By | January 15, 2020

January is Poverty Awareness Month, and it’s almost impossible to have a meaningful conversation about poverty without talking about disability. According to the National Council on Disability, people with disabilities live in poverty at more than twice the rate of people without disabilities, and people with disabilities make up more than half of those in America living in long-term poverty.

The Connections Between Poverty and Disability

Poverty is both a cause and a consequence of disability. People who live in poverty are more likely to be exposed to environmental pollutants, unsafe conditions and adverse childhood experiences, and they are less likely to have access to needed healthcare, all of which can result in disability.

Despite federal protections from the Americans with Disabilities Act, people with disabilities—including physical disabilities, intellectual disabilities and mental illness—have much higher unemployment rates than the general population. Data from Cornell University’s Disability Statistics website shows that the national employment rate of working-age adults with a disability is only 37%.

 

Poverty and Employment Data from the American Community Survey 2017
(retrieved from disabilitystatistics.org)*

Type of Disability Employment Rate of Working-Age Adults Poverty Rate of Working-Age Adults
Visual Disability (blind or serious difficulty seeing even with glasses) 44.2% 27.0%
Hearing Disability (deaf or serious difficulty hearing) 53.4% 19.8%
Ambulatory Disability (serious difficulty walking or climbing stairs) 25.4% 29.1%
Cognitive Disability (serious difficulty concentrating, remembering or making decisions due to physical, mental or emotional condition) 27.9% 31.5%
Self-Care Disability (difficulty dressing or bathing) 16.3% 31.1%
Independent Living Disability (difficulty doing errands alone because of physical, mental or emotional condition) 17.8% 31.0%
Total US Population 74.9% 12.0%

* Does not include adults living in institutions

 

In 2014, the United States Senate’s Committee on Health, Education, Labor and Pensions published a report, Fulfilling the Promise: Overcoming Persistent Barriers to Economic Self-Sufficiency for People with Disabilities. The report offered numerous recommendations related to publicly funded programs and supports. It also called for changes in how the public thinks about people with disabilities.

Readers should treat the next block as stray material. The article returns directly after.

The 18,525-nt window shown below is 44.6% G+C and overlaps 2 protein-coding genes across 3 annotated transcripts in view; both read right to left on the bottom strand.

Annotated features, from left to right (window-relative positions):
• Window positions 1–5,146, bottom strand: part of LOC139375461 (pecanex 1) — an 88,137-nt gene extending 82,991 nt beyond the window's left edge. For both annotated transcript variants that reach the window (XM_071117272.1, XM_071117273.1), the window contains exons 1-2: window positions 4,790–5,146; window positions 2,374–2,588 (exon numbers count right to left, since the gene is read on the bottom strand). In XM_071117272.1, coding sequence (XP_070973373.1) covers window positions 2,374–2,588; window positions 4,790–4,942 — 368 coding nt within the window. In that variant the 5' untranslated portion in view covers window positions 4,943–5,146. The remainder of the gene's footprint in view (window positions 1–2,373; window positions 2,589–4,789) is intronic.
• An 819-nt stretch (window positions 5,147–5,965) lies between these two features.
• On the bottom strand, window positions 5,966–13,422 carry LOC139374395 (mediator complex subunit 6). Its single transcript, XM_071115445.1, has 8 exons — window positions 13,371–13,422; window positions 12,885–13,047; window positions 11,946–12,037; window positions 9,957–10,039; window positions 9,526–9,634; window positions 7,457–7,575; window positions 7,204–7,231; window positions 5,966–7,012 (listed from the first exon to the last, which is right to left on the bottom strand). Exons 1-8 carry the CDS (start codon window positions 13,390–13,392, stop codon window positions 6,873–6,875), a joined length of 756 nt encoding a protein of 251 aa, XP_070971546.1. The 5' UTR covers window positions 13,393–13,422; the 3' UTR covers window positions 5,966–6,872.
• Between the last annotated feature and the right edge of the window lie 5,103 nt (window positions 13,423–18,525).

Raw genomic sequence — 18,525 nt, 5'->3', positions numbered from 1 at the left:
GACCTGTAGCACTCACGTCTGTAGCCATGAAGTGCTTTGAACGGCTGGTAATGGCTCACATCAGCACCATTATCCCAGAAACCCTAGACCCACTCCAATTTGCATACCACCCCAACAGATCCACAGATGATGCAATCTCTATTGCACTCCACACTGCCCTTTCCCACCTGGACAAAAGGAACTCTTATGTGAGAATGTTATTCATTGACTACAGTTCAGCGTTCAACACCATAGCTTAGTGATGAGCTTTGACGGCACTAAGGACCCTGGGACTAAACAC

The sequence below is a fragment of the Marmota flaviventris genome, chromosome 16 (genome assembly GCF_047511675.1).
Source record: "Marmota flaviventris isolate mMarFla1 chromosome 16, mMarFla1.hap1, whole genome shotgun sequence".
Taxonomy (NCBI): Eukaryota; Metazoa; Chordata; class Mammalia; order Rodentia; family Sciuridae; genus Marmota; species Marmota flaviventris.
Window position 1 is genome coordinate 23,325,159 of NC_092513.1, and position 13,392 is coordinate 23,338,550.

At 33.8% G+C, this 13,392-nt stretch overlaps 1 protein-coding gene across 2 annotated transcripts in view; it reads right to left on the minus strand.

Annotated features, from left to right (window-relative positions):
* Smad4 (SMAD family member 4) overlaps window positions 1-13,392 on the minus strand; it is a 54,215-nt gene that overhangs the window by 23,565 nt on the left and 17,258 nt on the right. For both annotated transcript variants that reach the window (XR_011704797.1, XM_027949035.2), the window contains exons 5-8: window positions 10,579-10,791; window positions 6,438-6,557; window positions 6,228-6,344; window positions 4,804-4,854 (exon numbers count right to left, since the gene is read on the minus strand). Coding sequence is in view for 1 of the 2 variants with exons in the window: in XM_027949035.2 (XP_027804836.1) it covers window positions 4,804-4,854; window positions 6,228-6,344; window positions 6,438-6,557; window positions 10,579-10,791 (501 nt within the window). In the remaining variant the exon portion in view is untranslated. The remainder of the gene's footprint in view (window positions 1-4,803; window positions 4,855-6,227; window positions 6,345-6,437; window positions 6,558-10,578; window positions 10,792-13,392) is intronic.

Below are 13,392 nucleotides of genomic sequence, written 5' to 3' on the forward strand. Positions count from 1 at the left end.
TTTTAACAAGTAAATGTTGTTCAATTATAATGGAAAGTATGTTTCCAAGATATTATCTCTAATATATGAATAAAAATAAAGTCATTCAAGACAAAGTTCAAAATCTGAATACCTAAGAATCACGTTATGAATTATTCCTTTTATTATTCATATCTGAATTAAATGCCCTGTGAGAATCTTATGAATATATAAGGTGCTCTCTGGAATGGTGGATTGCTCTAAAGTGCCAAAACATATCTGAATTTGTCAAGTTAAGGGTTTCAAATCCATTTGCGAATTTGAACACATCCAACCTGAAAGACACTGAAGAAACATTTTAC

“The general public, workers in programs designed to support people with disabilities, and employers and potential colleagues without disabilities all need to be aware of the skills, knowledge, and abilities of people with disabilities… Individuals with disabilities must be treated with the respect and the same high expectations we afford those without disabilities.”

Clearly, creating employment opportunities for people with disabilities is an essential part of reducing the poverty rate in this population. That involves helping business leaders recognize the benefits of employing individuals with disabilities. A 2018 study from American Association of People with Disabilities and Disability:IN found companies that employed people with disabilities outperformed other companies—fueling better profitability and shareholder earnings.

Customized Employment

A second critical part of increasing job opportunities among people with disabilities is the development and expansion of customized employment programs. Customized employment individualizes the employment process completely by focusing on the job seeker’s unique skills, ambitions and personality. These programs offer individuals with disabilities the opportunity to receive paid employment in an integrated setting while showcasing their talents and abilities.

For service providers, customized employment uses an evidence-based, customized strategy to introduce new ways to reduce the unemployment rates of adults with IDD. The beauty of customized employment is that it enables the candidate’s interests, preferences and talents to drive the process, not the labor market, and it works in any community setting—urban, suburban or rural.

Diane Morris

Marketing Manager for IDD and ABA

Diane has been researching, writing and advocating on issues facing people with IDD and autism for 15 years -- from the time her two sons were diagnosed with autism. She has more than twenty years of communications experience and previously worked at a disability rights non-profit.

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